What Makes A Great President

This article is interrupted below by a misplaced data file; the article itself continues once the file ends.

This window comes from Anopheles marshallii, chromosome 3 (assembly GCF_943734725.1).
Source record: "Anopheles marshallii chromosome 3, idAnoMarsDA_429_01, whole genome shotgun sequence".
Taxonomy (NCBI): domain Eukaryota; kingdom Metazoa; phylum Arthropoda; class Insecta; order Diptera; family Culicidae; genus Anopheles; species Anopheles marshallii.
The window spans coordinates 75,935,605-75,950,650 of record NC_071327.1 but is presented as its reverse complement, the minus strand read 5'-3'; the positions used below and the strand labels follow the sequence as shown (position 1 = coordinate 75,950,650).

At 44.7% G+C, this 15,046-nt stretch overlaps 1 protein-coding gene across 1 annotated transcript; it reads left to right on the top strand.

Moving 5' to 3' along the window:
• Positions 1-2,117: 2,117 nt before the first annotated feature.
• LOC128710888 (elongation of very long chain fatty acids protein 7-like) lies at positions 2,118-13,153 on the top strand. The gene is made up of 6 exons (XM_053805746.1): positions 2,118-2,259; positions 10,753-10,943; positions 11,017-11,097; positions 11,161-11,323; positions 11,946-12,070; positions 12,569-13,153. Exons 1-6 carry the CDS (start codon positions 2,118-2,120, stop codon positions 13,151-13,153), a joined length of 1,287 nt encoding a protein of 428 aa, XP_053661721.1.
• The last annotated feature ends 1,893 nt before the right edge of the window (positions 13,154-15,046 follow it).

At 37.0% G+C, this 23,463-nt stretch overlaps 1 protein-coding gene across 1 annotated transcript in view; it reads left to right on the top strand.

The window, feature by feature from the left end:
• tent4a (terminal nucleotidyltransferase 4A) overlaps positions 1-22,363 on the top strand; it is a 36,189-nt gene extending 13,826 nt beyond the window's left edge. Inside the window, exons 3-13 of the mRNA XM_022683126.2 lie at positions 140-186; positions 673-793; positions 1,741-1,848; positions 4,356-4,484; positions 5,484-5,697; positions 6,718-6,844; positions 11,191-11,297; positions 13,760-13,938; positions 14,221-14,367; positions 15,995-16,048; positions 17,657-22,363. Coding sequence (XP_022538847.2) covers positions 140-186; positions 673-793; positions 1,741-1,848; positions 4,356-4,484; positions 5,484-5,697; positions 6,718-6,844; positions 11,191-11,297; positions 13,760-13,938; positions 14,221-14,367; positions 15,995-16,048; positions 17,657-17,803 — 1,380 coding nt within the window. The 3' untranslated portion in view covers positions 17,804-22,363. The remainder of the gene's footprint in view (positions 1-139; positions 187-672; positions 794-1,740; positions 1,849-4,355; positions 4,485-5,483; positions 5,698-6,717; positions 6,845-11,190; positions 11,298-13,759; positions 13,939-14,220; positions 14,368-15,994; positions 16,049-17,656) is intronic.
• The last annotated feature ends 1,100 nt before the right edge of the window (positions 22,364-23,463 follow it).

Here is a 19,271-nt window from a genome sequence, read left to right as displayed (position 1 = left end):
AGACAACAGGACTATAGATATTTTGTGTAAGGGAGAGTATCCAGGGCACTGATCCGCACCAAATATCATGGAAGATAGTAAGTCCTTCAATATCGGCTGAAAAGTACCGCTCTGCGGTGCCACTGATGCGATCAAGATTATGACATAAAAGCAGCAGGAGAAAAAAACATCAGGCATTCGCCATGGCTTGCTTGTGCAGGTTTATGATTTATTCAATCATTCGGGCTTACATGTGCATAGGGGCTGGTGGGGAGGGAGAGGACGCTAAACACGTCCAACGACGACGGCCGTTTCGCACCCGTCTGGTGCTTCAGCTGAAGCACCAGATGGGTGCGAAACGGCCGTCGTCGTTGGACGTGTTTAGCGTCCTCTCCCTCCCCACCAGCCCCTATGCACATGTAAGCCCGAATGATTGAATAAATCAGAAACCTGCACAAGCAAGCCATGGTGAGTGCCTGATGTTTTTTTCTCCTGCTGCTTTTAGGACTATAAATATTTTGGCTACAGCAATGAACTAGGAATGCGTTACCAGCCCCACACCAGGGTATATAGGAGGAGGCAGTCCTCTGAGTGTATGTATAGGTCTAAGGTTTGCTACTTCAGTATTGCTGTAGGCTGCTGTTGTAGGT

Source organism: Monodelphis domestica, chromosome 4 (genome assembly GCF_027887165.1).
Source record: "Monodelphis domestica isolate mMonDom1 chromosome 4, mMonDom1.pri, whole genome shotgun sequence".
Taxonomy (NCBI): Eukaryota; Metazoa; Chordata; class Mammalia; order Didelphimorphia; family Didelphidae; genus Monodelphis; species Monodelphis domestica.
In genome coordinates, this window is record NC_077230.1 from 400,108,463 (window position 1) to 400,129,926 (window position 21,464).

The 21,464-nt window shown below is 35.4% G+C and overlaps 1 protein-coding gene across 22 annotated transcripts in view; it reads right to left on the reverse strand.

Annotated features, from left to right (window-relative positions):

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What Makes a Great President? You have probably heard the old saying that "anybody can grow up to be President." But, not everybody is cut out to be President. It takes a special kind of person, someone tough, smart, and driven, just to run for the job. It takes still more talent and character to hold up under the pressures of life in the White House. Great presidents are skilled party leaders. In the 1930s, FDR rebuilt his party by forging a coalition that delivered five straight presidential victories. Reagan also revived his party, in disarray after the scandals of the Nixon administration. He unified Southerners, laborers, entrepreneurs and religious conservatives into a powerful block that swept the Republicans to three victories in the 1980's.    Franklin Delano Roosevelt Franklin Delano Roosevelt was a very courageous and hardworking president. He saved the country during the great depression and he helped Europe get through WWII. FDR got back at the Japanese for attacking us on our own soil. He showed that the US is a powerful and a unified country. He was the greatest historical president. In 1910, he was elected to the New York State Senate as a Democrat. Reelected in 1912. In 1920, his radiant personality and his war service resulted in his nomination for vice president as James M. Cox's running mate. After his defeat, he returned to law practice in New York. In the summer of 1921, when FDR was 39, disaster hit. He was stricken with poliomyelitis. He demonstrated indomitable courage by fighting to regain the use of his legs, particularly through swimming. In 1924 and 1928, he led the fight at the Democratic national conventions for the nomination of Gov. Alfred E. Smith of New York, and in 1928 Roosevelt was himself induced to run for governor of New York. He was elected, and was reelected in 1930.In 1932, Roosevelt received the Democratic nomination for president and immediately launched a campaign that brought new spirit to a weary and discouraged nation. He was elected President in November 1932, to the first of four terms. He was reelected in 1936 over Gov. Alfred M. Landon of Kansas by the overwhelming electoral margin of 523 to 8.
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